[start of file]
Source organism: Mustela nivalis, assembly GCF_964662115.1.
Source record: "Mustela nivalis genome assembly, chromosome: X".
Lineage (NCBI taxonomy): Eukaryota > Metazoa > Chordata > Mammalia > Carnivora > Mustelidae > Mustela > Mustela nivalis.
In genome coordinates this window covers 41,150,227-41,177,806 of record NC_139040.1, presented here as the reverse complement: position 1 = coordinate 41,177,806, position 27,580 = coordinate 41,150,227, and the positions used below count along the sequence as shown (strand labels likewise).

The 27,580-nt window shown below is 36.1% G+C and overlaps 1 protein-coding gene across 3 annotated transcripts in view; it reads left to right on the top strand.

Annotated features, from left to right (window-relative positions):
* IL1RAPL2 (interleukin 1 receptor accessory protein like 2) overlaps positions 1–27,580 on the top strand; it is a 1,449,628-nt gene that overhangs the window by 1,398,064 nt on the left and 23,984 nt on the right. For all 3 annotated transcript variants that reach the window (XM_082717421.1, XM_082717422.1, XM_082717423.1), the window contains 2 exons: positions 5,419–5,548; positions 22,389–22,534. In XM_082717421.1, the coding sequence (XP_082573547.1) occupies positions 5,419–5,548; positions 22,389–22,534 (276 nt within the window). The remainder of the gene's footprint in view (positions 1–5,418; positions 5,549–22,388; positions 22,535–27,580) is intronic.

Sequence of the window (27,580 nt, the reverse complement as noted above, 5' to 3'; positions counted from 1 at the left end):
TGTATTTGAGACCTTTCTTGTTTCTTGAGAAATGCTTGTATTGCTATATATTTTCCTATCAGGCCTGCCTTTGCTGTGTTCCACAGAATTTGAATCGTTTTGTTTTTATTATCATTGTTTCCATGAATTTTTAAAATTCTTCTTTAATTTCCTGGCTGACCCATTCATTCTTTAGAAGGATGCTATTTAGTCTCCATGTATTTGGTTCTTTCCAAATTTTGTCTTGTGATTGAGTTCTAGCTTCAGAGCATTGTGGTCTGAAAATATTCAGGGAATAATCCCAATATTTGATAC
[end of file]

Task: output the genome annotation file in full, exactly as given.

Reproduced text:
Source organism: Mustela nivalis, assembly GCF_964662115.1.
Source record: "Mustela nivalis genome assembly, chromosome: X".
Lineage (NCBI taxonomy): Eukaryota > Metazoa > Chordata > Mammalia > Carnivora > Mustelidae > Mustela > Mustela nivalis.
In genome coordinates this window covers 41,150,227-41,177,806 of record NC_139040.1, presented here as the reverse complement: position 1 = coordinate 41,177,806, position 27,580 = coordinate 41,150,227, and the positions used below count along the sequence as shown (strand labels likewise).

The 27,580-nt window shown below is 36.1% G+C and overlaps 1 protein-coding gene across 3 annotated transcripts in view; it reads left to right on the top strand.

Annotated features, from left to right (window-relative positions):
* IL1RAPL2 (interleukin 1 receptor accessory protein like 2) overlaps positions 1–27,580 on the top strand; it is a 1,449,628-nt gene that overhangs the window by 1,398,064 nt on the left and 23,984 nt on the right. For all 3 annotated transcript variants that reach the window (XM_082717421.1, XM_082717422.1, XM_082717423.1), the window contains 2 exons: positions 5,419–5,548; positions 22,389–22,534. In XM_082717421.1, the coding sequence (XP_082573547.1) occupies positions 5,419–5,548; positions 22,389–22,534 (276 nt within the window). The remainder of the gene's footprint in view (positions 1–5,418; positions 5,549–22,388; positions 22,535–27,580) is intronic.

Sequence of the window (27,580 nt, the reverse complement as noted above, 5' to 3'; positions counted from 1 at the left end):
TGTATTTGAGACCTTTCTTGTTTCTTGAGAAATGCTTGTATTGCTATATATTTTCCTATCAGGCCTGCCTTTGCTGTGTTCCACAGAATTTGAATCGTTTTGTTTTTATTATCATTGTTTCCATGAATTTTTAAAATTCTTCTTTAATTTCCTGGCTGACCCATTCATTCTTTAGAAGGATGCTATTTAGTCTCCATGTATTTGGTTCTTTCCAAATTTTGTCTTGTGATTGAGTTCTAGCTTCAGAGCATTGTGGTCTGAAAATATTCAGGGAATAATCCCAATATTTGATAC